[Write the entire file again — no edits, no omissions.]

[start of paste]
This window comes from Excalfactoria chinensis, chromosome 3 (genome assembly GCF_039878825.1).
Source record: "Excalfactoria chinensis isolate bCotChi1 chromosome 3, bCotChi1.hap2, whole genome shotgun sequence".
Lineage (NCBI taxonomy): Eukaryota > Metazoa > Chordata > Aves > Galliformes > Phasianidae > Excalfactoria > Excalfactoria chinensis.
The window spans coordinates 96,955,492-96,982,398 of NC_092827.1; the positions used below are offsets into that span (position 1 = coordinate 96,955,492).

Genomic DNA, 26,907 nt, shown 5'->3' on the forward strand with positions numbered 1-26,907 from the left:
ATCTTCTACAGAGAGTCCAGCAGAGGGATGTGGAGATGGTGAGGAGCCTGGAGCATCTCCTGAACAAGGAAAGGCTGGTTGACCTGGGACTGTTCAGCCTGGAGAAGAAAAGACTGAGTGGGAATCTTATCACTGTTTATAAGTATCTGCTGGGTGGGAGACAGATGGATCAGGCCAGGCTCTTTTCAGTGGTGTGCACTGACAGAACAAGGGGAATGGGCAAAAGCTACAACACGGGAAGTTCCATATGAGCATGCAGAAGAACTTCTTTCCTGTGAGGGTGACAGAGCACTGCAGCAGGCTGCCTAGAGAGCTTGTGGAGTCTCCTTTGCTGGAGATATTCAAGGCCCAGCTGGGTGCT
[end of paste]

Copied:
This window comes from Excalfactoria chinensis, chromosome 3 (genome assembly GCF_039878825.1).
Source record: "Excalfactoria chinensis isolate bCotChi1 chromosome 3, bCotChi1.hap2, whole genome shotgun sequence".
Lineage (NCBI taxonomy): Eukaryota > Metazoa > Chordata > Aves > Galliformes > Phasianidae > Excalfactoria > Excalfactoria chinensis.
The window spans coordinates 96,955,492-96,982,398 of NC_092827.1; the positions used below are offsets into that span (position 1 = coordinate 96,955,492).

Genomic DNA, 26,907 nt, shown 5'->3' on the forward strand with positions numbered 1-26,907 from the left:
ATCTTCTACAGAGAGTCCAGCAGAGGGATGTGGAGATGGTGAGGAGCCTGGAGCATCTCCTGAACAAGGAAAGGCTGGTTGACCTGGGACTGTTCAGCCTGGAGAAGAAAAGACTGAGTGGGAATCTTATCACTGTTTATAAGTATCTGCTGGGTGGGAGACAGATGGATCAGGCCAGGCTCTTTTCAGTGGTGTGCACTGACAGAACAAGGGGAATGGGCAAAAGCTACAACACGGGAAGTTCCATATGAGCATGCAGAAGAACTTCTTTCCTGTGAGGGTGACAGAGCACTGCAGCAGGCTGCCTAGAGAGCTTGTGGAGTCTCCTTTGCTGGAGATATTCAAGGCCCAGCTGGGTGCT